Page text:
So this is life
Melbourne University Press
When I came to the last page of Anne Manne’s memoir So This is Life, I wept. By that time I was her closest friend and had cried and laughed my way through seventeen stories of her early life. Manne has the fundamental quality of a good writer – the ability to connect with the reader.
Better known as an essayist, Manne is a consummate storyteller. The memoir is subtitled ‘scenes from a country childhood’ and each standalone chapter works like a short story to describe a pivotal episode, many of them moments of epiphany in the young girl’s life. As the book progresses, it becomes a series of shorter vignettes, told with panache and delicious humour.
So this is life starts with Manne, aged seven, leaving her first home in Adelaide by train with her mother and sisters to start a new life in country Victoria. They leave behind the father and the girls’ brother. Life is bleak, but we get a glimpse of the future, where a sense of loss will be replaced by curiosity, vitality and gratitude. It is a reflective, rather intellectual, start, outlining her thoughts on emotional memory and her approach to the memoir, with reference to Proust, Clive James and Virginia Woolf. She quotes Woolf on the ‘hyper-alert state of being’ and states her intention to use similar scenes of revelation as the focus of her own memoir.
All changes when we come to Chapter Two. From now on, the writing is dynamic, full of action and imagery, joy and humour. ‘So this is life,’ comments the young girl, as life serves up the first of its disappointments. She sticks to her stoic mantra until one day, all changes with the entrance of Chicken, The Killer Pony. It is by handling Chicken that she experiences her first epiphany, and unleashes her own irrepressible spirit.
Horses play a dominant role in the memoir and her life. A natural rider, she succeeds in expressing the sensual bond of horse and rider, when they are ‘united in creatureliness’, most poignantly in the story ‘Centaur’. During long wanderings on horseback through the bush, the author develops a love of the landscape and an affinity with the natural world. The horse, the rider and the landscape come to vivid life in the writer’s hands.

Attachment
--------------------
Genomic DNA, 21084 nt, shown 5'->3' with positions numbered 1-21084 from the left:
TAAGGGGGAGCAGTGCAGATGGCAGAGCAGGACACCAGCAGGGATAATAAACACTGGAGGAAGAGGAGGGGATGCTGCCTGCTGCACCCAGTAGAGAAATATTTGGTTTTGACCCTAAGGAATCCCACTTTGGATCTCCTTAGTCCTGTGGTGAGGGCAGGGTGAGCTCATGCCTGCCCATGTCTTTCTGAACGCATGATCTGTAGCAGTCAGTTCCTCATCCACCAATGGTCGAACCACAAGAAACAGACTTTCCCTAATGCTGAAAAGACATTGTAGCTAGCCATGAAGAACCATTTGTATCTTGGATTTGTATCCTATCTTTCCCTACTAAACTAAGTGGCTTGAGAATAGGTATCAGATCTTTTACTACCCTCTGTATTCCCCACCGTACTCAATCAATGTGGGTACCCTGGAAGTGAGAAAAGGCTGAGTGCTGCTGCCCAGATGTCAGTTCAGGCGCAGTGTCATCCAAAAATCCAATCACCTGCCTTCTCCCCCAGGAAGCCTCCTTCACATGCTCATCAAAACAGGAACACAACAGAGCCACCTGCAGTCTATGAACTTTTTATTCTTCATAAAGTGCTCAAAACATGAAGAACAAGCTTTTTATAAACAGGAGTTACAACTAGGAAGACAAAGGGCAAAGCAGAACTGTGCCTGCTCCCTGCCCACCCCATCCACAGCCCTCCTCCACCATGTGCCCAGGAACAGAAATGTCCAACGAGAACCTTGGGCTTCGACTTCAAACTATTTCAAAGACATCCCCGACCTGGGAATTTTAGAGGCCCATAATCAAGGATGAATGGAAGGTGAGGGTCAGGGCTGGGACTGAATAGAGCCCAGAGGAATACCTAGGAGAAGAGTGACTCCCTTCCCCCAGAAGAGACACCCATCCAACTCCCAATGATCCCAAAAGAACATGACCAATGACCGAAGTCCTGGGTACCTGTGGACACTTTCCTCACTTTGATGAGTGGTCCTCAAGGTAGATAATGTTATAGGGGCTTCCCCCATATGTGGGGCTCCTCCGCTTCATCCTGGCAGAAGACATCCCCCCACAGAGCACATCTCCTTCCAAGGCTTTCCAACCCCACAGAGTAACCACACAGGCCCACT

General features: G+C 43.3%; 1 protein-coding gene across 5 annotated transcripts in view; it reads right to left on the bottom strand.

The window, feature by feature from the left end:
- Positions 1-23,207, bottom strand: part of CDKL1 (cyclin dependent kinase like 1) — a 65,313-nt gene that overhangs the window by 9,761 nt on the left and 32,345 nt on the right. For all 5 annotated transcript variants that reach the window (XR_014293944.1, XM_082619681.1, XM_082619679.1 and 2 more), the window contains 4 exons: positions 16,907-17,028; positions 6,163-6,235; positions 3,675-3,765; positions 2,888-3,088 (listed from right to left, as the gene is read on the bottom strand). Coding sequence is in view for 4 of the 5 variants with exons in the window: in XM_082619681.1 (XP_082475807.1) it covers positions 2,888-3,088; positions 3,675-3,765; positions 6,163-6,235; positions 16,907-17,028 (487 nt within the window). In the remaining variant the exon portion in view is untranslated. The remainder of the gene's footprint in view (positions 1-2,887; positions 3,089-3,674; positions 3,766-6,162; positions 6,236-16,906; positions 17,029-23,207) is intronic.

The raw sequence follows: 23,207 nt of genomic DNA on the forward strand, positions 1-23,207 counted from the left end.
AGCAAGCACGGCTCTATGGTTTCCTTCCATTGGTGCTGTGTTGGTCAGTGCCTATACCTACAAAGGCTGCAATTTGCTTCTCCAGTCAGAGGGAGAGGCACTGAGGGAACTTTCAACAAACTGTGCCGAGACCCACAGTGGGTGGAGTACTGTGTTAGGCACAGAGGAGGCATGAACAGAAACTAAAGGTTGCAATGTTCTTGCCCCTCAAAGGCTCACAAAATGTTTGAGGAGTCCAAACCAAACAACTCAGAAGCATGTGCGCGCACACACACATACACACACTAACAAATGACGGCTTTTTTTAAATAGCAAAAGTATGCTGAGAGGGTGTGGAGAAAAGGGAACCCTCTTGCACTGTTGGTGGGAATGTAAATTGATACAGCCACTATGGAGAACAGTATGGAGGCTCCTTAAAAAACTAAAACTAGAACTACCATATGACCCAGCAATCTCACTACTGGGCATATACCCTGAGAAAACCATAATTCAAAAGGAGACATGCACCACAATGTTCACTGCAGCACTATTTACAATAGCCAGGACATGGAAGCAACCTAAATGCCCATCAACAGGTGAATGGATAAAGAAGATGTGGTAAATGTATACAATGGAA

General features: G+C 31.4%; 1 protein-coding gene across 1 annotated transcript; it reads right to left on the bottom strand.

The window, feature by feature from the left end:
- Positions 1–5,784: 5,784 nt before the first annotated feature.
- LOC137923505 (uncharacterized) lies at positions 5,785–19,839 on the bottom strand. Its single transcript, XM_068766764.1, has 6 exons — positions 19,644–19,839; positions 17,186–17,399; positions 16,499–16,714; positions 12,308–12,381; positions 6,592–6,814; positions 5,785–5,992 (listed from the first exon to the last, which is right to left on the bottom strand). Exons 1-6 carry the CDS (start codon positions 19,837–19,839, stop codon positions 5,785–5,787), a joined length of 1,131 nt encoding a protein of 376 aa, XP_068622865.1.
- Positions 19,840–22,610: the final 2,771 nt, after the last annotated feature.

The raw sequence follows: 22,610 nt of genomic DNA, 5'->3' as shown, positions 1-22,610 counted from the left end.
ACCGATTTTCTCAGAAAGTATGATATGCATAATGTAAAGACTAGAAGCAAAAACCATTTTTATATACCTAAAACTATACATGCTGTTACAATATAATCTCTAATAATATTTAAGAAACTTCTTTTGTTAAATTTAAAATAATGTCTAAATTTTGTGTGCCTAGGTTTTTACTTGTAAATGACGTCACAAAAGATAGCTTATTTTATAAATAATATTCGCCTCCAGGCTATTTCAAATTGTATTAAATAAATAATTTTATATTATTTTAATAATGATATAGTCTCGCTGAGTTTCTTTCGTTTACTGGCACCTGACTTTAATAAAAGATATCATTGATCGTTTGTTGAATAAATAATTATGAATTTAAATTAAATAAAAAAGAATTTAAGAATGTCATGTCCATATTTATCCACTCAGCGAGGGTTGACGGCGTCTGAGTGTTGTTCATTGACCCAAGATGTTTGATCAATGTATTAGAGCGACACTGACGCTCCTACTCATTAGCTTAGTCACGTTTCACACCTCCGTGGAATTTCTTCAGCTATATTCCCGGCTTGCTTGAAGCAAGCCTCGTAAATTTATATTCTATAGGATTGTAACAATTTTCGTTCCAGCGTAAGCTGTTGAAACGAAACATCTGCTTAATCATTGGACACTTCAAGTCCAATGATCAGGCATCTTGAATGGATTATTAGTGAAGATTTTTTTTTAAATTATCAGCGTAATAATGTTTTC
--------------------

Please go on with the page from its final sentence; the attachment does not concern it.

In a swift change of mood, we are treated to many of Manne’s character studies. ‘Mrs Mac’ is a brilliant moral tale about a horse called Flame, a tiny red bucket, a raging river, a tiny girl, an act of kindness and a moment of transcendence. ‘The Verdict’ is a portrait of Manne’s aloof and intellectual mother in the throes of creating a pavlova – a touching and hilarious look at a family acting in solidarity, caught up in their mother’s attempts at normality. The rhythm of the sentences – the short juxtaposed with the long – lead to stabbing climaxes on a journey to the final verdict on the pavlova.
In the course of these stories we meet three great-aunts in their crumbling Victorian mansion; Old Ma Doak who works in a road gang and lives outside the boundaries of male and female stereotypes; Nan with her Principles of Life that hinge on the power of cooking, the priority of washday and ‘The Importance of a Lovely Brick Home’; Mr and Mrs Slavedriver, who own the farm where Manne works as a jilleroo; and Helga the Goatherd, an ethereal woman who tends the Golden Goat, Cinn-Ah-Mon. With Helga’s story, Manne reaches the peak of her comic powers, but still maintains her tender, sympathetic touch.
Even the most unscrupulous or hopeless characters are treated with kindness and understanding. Behind the colourful characters in village life are brave people who have suffered ordinary tragedies. Only her Grade 5 and 6 teacher Old Emu is painted entirely black. She makes it clear that ‘Dux’ is written as an act of vengeance on him.
Each chapter of the memoir builds up a picture of the narrator, her inner world and how others see her. Manne references earlier stories, so they feed into each other and build up our intimacy with the narrator. We see her growing up, a fearless woman in a world still governed by patriarchal values, most evident in the horseracing fraternity, where she works as a strapper and where women are lowest in The Great Chain of Being (Manne has a masterful use of capital letters). She succeeds in revealing unfairness and hypocrisy without losing her empathy or her sense of humour.
The last chapter – the one that made me cry – is a beautiful story of her friendship with a widower farmer, whose pragmatic attitude to the country is at odds with her own emotional bond. As she starts to see the world through his eyes, her opposition melts. This portrait of loneliness, tracing nuances of remorse and grief in a wider historical context, brings together Manne the essayist and Manne the storyteller in a moving tribute to the countryman.